4CMenB vaccine

  • 4CMenB (Bexsero®): the most common local and systemic adverse reactions in adolescents and adults were pain at the injection site, malaise, and headache. In infants and children up to ten years of age, injection site reactions, fever (≥38oC) and irritability. Diarrhoea and vomiting, eating disorders, sleepiness, unusual crying and rash. In infants and children under two years of age, fever ≥38°C (occasionally ≥39°C) is more common when 4CMenB is given at the same time as routine vaccines than when 4CMenB was given alone. It is therefore recommended that paracetamol should be given prophylactically when 4CMenB is given with the routine vaccines in infants under one year of age.
  • MenB-fHbp vaccine (Trumenba®): the most common adverse reactions in those over 10 years of age are headache, diarrhoea, nausea, muscle pain, joint pain, fatigue, chills, and injection site pain, swelling and redness.

All meningococcal-containing vaccines are given intramuscularly into the upper arm or anterolateral thigh. This is to reduce the risk of localised reactions, which are more common with subcutaneous injection. However, for people with a bleeding disorder, vaccines should be given by deep subcutaneous injection to reduce the risk of bleeding.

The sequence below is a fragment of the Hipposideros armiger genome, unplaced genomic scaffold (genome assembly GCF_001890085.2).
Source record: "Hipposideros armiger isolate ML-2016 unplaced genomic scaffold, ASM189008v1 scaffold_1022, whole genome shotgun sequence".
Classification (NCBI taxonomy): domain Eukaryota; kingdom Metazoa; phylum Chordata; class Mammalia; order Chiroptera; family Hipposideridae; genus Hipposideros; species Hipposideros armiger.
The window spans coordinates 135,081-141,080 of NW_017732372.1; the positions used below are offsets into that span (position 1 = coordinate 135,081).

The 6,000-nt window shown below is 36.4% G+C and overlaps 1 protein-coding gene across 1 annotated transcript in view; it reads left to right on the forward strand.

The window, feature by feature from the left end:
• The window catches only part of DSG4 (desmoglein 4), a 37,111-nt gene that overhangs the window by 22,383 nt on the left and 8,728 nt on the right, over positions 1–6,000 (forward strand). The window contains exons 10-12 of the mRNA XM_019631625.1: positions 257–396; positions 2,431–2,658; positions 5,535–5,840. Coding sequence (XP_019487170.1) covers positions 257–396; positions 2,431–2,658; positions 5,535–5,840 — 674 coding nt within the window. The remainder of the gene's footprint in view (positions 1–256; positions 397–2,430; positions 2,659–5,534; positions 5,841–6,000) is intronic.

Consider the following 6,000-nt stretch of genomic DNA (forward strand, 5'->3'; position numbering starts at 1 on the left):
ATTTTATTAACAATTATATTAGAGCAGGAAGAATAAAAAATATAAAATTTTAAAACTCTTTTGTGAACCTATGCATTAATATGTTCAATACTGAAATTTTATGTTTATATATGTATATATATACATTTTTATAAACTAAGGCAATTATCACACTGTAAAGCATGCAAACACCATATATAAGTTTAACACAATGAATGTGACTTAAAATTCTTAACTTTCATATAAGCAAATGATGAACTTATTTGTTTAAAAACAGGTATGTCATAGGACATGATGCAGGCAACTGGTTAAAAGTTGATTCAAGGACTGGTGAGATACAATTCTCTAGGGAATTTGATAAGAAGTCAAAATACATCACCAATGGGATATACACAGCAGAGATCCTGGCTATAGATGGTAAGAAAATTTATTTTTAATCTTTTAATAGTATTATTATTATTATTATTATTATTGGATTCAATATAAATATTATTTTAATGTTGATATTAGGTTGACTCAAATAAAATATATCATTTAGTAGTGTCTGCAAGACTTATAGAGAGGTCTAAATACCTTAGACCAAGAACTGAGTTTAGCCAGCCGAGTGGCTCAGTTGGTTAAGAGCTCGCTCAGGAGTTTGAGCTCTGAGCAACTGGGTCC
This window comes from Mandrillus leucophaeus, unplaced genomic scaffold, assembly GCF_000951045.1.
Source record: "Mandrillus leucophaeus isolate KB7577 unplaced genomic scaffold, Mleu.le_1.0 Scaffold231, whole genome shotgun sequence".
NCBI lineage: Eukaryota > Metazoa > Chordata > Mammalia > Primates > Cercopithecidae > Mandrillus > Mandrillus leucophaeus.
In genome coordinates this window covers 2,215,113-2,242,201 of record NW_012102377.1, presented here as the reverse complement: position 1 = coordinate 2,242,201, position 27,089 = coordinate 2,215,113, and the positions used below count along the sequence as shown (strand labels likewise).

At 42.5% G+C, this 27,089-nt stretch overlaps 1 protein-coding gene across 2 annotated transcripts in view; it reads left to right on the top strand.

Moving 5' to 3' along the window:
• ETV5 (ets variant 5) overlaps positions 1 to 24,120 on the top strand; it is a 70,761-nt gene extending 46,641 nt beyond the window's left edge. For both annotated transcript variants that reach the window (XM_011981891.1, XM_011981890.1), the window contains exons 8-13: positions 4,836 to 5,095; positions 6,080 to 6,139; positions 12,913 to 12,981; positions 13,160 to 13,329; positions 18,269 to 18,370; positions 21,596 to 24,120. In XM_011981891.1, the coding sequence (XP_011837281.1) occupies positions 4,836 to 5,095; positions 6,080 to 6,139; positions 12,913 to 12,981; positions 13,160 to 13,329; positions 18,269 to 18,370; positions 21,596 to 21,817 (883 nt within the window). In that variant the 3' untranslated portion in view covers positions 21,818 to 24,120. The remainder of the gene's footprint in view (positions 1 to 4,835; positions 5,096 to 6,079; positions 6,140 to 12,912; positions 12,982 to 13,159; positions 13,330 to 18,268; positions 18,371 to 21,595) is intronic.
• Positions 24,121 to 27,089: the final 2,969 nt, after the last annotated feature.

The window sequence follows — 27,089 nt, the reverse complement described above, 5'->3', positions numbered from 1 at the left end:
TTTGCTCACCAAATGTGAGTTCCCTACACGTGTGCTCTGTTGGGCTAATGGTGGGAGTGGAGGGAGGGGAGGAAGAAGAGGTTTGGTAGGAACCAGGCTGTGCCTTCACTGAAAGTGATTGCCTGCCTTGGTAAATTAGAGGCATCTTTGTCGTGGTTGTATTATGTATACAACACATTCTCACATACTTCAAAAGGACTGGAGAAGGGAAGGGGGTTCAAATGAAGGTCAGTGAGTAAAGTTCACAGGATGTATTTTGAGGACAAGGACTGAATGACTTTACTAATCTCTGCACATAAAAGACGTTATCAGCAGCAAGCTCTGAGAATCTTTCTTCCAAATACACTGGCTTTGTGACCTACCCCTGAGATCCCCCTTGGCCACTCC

Meningococcal vaccines can be given at the same time as other vaccines such as pneumococcal, measles, mumps and rubella (MMR), diphtheria, tetanus, pertussis, polio and Hib. The vaccines should be given at a separate site, preferably in a separate limb. If given in the same limb, they should be given at least 2.5cm apart. The site at which each vaccine is given should be noted in the clinical record.

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Further reading and references

  1. Meningococcal: the green book, chapter 22; UK Health Security Agency (last updated May 2022).